Large yachts are usually built with more than one mast in order to divide the sail area for easier handling. However, the latest developments in spars, rigging, sail making, powered winches and electronics enable yachts to have larger sail areas and still be practical for handling. In 2004, VT Shipbuilding created the world’s largest single-masted yacht ever built, the Mirabella V, and it was designed to have only one mast, meaning it was the tallest mast and largest jib of any sailing craft at that time
The 90 m carbon fibre composite mast weighed 43 tonnes with rigging and sails. In full wind, enormous pressures are exerted on the mast, requiring it to tolerate 1,000 tonnes of compressive load at its base. This required stronger and thicker materials than previous yachts. Whereas smaller masts were designed to avoid buckling under the pressure, the larger mast could fracture, creating different design challenges. Mechanical engineers struggled to meet the mast’s mechanical specification, throwing the whole project into jeopardy. VT Shipbuilding turned to NPL to identify the right material and make sure the mast was strong enough.
NPL made available a user-friendly software package called Composite Design Analysis (CoDA) which could predict the 3D material properties for a synthesised composite material. The synthesised material properties can be used to predict the behaviour of beam and panel structures, joints and flanges. In order to determine the material for the mast with confidence that it would have the correct properties, the CoDA programme was run in reverse. By starting with the desired mechanical properties of the mast, NPL was able to inform the material selection, in particular the fibre properties needed. In order to avoid buckling the size to weight ratio of the mast had to increase, which could mean that fracture in compression was more likely if the wrong material or lay-up was chosen. A commercially available fibre was identified which met the required material specification for the specified laminate lay-up.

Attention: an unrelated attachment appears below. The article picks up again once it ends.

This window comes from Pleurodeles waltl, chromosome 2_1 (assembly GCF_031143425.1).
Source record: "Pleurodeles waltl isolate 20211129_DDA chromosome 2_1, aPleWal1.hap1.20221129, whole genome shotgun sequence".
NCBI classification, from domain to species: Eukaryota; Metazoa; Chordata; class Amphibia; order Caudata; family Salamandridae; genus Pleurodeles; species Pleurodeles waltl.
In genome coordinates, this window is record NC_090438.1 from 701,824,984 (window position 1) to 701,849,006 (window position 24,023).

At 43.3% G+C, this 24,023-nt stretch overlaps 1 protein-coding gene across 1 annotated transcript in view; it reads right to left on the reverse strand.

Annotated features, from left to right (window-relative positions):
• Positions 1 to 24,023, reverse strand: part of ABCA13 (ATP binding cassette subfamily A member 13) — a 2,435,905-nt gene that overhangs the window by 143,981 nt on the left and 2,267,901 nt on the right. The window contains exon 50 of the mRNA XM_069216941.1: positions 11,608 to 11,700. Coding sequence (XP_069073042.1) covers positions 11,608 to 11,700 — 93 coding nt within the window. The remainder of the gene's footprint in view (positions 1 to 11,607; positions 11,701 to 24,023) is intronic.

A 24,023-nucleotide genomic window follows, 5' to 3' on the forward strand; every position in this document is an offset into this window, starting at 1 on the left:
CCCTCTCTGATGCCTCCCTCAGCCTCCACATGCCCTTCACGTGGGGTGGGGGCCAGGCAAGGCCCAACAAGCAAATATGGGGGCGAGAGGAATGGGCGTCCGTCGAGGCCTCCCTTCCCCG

NPL then performed mechanical tests on 20 mm thick samples of the carbon fibre composite material using a universal test machine, which applied loads to simulate the 1,000 tonnes load the mast would experience in use. These tests were based on the tests for compression strength as advised in the standards, but modifications were required since established test methods (compared with ISO 14126 drafted by NPL which uses 2 mm thick specimens) were not designed for material sections as thick as these. Materials compression tests showed that if the woven fibre format was too tightly stitched it created weaknesses. Loosening the stitching improved the mechanical performance and these adjustments were made by the fabric supplier.
The yacht was successfully launched in 2003 and remains the largest single-masted yacht ever built. This work is an example of materials evaluation which is required when composites materials are used in new applications. This work informed other examples of ‘thick’ cross-sections on wind turbine blades, under-sea buoys and smaller aircraft propeller blades.
NPL are involved in writing standards, but also giving advice for when there are no standard test method, either because it is a new application, manufacturing method or a novel material. NPL can thoroughly evaluate materials and allow them to be used with confidence.